Amino acid identity and positivity between autoantigens derived from gastric mucosa and AGS cells and proteins derived from H. pylori were identified. Thirty-seven proteins had some identity and positivity of amino acid sequences (Table 3). Of these proteins, mitochondrial ATP synthase subunit beta (H. pylori 26695; F0F1 ATP synthase subunit beta), WD repeat-containing protein 1 (DNA-directed RNA polymerase subunit beta), mitochondrial 60 kDa heat shock protein (chaperonin GroEL), tyrosine-protein phosphatase non-receptor type 11 (glutamine synthetase; J99), 78 kDa glucose-regulated protein (molecular chaperone DnaK), heat shock cognate 71 kDa protein (molecular chaperone DnaK), heat shock 70 kDa protein 1 (molecular chaperone DnaK), peroxiredoxin-2 (alkyl hydroperoxide reductase), alpha-enolase (phosphopyruvate hydratase), and glutathione S-transferase P (putative type II DNA modification enzyme) had over 60% amino acid positivity, compared with amino acid sequences of proteins from H. pylori. Amino acid sequence of mitochontrial ATP synthase subunit beta had the highest identity (68%) and positivity (80%), compared with that of F0F1 ATP synthase subunit beta from H. pylori 26695.
Ten common antigens derived from both gastric mucosa and AGS cells had amino acid identity and positivity with proteins of H. pylori. Gastric lipase, gastrokine-1, selenium-binding protein 1, alpha-1-antitrypsin precursor, Rab GDP dissociation inhibitor beta, L-lactate dehydrogenase B chain, abhydrolase domain-containing protein 14B, and hemoglobin subunit beta had no amino acid identity or positivity from proteins of H. pylori.
This study examined the involvement of autoimmune antigenic proteins in the course of gastric mucosal changes from normal gastric epithelium to intestinal metaplasia through atrophic gastritis after H. pylori infection using 2-DE and immunoblotting. 2-DE is a useful tool to detect disease-specific proteins and to analyze the detected proteins via mass spectrometry. Auto-antibodies in autoimmune diseases are commonly used in clinical practice as biomarkers, however, novel autoantigens that have been or would be found via 2-D immunoblotting could have a potential to be used in clinical practice as diagnostic biomarkers and therapeutic tools.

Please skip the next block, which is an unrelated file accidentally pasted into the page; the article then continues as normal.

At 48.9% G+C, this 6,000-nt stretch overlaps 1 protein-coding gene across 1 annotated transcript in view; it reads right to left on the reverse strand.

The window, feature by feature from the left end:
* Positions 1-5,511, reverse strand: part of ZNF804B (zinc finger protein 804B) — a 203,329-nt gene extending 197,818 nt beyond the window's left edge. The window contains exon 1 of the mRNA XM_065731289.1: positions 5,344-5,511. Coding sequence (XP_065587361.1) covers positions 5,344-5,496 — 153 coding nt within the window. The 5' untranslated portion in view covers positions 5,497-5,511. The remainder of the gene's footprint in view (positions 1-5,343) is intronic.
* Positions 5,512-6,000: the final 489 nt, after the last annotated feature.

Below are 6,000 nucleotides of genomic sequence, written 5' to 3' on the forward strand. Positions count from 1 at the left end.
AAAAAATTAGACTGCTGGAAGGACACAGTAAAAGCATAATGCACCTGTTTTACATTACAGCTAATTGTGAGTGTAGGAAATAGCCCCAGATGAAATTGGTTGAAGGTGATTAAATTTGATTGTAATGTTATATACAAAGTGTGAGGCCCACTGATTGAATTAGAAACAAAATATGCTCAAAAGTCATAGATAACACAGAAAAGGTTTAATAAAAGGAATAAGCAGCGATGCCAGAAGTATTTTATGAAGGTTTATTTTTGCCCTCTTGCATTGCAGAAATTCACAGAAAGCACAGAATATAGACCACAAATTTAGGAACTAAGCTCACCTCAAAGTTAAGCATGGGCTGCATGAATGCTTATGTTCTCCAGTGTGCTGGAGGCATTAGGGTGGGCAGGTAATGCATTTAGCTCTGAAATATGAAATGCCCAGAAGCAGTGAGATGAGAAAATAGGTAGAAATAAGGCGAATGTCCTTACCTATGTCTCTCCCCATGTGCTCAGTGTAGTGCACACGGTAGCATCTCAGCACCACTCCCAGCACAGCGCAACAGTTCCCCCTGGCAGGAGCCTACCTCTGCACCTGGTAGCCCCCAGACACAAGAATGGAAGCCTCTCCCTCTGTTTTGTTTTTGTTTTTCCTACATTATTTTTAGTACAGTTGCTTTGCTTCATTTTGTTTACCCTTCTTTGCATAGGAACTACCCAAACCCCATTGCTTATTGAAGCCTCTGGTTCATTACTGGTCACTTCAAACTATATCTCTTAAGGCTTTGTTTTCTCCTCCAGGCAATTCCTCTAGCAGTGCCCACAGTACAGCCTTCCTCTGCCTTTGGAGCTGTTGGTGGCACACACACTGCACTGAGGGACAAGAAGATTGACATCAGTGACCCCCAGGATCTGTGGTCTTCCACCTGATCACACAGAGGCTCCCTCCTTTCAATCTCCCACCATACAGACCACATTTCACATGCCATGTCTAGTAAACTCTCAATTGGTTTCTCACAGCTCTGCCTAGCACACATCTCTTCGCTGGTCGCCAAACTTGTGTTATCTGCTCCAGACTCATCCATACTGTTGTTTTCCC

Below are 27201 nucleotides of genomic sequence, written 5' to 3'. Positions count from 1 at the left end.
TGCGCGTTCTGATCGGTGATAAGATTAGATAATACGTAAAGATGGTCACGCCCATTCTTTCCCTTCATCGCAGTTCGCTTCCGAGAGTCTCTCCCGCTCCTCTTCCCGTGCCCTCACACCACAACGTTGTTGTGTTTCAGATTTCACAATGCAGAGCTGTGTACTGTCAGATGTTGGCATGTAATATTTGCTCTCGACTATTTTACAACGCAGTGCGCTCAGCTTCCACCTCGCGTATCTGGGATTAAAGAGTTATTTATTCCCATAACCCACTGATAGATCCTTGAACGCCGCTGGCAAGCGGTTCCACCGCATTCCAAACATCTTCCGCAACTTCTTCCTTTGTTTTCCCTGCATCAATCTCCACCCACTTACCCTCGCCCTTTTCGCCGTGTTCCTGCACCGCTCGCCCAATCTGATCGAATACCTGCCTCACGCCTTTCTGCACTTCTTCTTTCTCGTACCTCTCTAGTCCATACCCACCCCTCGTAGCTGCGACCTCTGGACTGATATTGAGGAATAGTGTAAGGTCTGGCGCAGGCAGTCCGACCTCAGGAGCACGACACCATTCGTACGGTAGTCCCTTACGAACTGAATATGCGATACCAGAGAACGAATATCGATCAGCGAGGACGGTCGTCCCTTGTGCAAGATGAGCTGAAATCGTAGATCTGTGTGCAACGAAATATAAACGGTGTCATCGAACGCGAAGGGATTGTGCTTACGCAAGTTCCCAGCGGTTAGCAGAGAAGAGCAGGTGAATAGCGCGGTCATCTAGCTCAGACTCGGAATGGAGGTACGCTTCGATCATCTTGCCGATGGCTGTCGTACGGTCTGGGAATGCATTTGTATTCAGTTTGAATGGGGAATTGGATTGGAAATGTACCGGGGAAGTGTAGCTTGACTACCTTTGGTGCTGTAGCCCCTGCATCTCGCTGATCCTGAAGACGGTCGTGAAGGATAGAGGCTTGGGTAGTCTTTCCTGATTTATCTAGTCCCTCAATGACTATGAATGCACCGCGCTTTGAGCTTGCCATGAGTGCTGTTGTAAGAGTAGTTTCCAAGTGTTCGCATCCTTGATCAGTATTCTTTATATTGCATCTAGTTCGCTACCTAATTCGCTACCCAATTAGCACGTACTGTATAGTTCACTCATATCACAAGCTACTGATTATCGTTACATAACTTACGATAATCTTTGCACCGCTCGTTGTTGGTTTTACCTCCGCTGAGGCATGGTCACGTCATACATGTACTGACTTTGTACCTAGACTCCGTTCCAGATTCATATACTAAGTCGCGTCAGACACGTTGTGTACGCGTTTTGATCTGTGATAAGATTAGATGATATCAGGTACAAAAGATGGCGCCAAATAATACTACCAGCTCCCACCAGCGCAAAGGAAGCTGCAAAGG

Autoimmune diseases associated with H. pylori infection have been reported globally. Even though autoantigens have low or no homogeneity with H. pylori proteins, these studies have clarified that they can induce autoimmune reactions if they have similar conformational epitope with H. pylori. Ko, et al.19 reported that 25 (35.2%) of 71 monoclonal antibodies made by cleaved whole cells of H. pylori cross reacted with gastric epithelial cells in a patient with H. pylori infection, 23 (32.5%) with fetal gastric epithelial cells, 15 (21.1%) with smooth muscle cells, 11 (15.5%) with renal tubular cells, 11 (15.5%) with ductal cells in salivary glands, eight (11.3%) with duodenal epithelial cells, five (7.0%) with inflammatory cells, three (4.2%) with follicular cells in a thyroid gland, and one (1.4%) with colonic epithelial cells. As the aforementioned monoclonal antibodies could react immunologically with fetal gastric epithelial cells that have never been exposed to H. pylori and diverse human cells, H. pylori might harbor antigens capable of cross-reaction with various human tissue antigens. The results suggest that an autoimmune reaction might be involved in the pathogenesis of not only H. pylori-associated gastrointestinal disorders, but also extra-intestinal autoimmune disorders. Autoantigens reported to be involved in diverse autoimmune disorders associated with H. pylori infection include carbonic anhydrase II similar alpha carbonic anhydrase of H. pylori in autoimmune pancreatitis,20 anti-CagA antibody, anti-HSP 65 antibody, and anti-HSP 60 antibody in artherosclerosis,21-23 anti-CagA antibody in Graves disease,24 anti-platelet glycoprotein antibody in immune thrombocytopenic purpura,25 proteins from endothelial or smooth muscle cells against CagA in hypertension,26 and HSP 60 of H. pylori associated with Sjogren syndrome.27 A healthy human body has immune regulatory systems including Treg cells. However, prolonged stimuli to Th1 cells and individual genetic factors can provoke autoimmune reactions.
In 1989, Negrini, et al.28 reported cross reactions between 15 of 21 monoclonal antibodies against H. pylori and different immunohistochemical stains of foveolar cells, pyloric gland, red blood cells, or white blood cells against 21 monoclonal antibodies. They subsequently reported the cross-reaction of gastric epithelial cells with monoclonal antibodies in 84% of 82 patients with H. pylori infection,29 and strong cross-reaction of anti-Lewis monoclonal antibody from the lipopolysaccharide of H. pylori with human and mouse gastric mucosa.30 Uibo, et al.31 also reported the presence of homologous amino acid sequences (72% in 25 amino acid overlap) between H+,K+-ATPase in parietal cells and the urease B subunit of H. pylori. Ma, et al.32 reported that serum auto-antibodies in a patient with type A gastritis could react with H+,K+-ATPase of swine and H. pylori. These reports suggest that anti-H+,K+-ATPase antibodies produced after H. pylori infection could react with parietal cells. However, we could not find H+,K+-ATPase in autoantigenic protein profiles. This might be due to the loss of proton pump proteins during protein extraction process or due to intrinsic problems in our antrectomy specimen in which most parietal cells are intact and most epithelial cells are mucus secreting ones.